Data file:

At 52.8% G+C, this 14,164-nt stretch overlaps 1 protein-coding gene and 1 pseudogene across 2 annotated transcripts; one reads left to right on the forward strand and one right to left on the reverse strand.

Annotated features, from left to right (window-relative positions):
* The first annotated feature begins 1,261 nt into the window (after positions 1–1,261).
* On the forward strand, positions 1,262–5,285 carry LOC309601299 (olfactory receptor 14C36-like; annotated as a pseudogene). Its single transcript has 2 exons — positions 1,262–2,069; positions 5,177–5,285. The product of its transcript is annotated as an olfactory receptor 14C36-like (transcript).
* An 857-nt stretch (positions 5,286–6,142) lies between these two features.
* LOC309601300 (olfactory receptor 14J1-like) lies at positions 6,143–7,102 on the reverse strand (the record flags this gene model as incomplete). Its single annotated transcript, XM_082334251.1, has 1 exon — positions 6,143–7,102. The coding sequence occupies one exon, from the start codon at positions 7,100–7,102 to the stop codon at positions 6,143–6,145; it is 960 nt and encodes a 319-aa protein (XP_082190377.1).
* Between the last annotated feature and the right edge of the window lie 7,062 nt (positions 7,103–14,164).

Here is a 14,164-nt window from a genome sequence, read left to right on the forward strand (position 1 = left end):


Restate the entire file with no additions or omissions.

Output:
At 52.8% G+C, this 14,164-nt stretch overlaps 1 protein-coding gene and 1 pseudogene across 2 annotated transcripts; one reads left to right on the forward strand and one right to left on the reverse strand.

Annotated features, from left to right (window-relative positions):
* The first annotated feature begins 1,261 nt into the window (after positions 1–1,261).
* On the forward strand, positions 1,262–5,285 carry LOC309601299 (olfactory receptor 14C36-like; annotated as a pseudogene). Its single transcript has 2 exons — positions 1,262–2,069; positions 5,177–5,285. The product of its transcript is annotated as an olfactory receptor 14C36-like (transcript).
* An 857-nt stretch (positions 5,286–6,142) lies between these two features.
* LOC309601300 (olfactory receptor 14J1-like) lies at positions 6,143–7,102 on the reverse strand (the record flags this gene model as incomplete). Its single annotated transcript, XM_082334251.1, has 1 exon — positions 6,143–7,102. The coding sequence occupies one exon, from the start codon at positions 7,100–7,102 to the stop codon at positions 6,143–6,145; it is 960 nt and encodes a 319-aa protein (XP_082190377.1).
* Between the last annotated feature and the right edge of the window lie 7,062 nt (positions 7,103–14,164).

Here is a 14,164-nt window from a genome sequence, read left to right on the forward strand (position 1 = left end):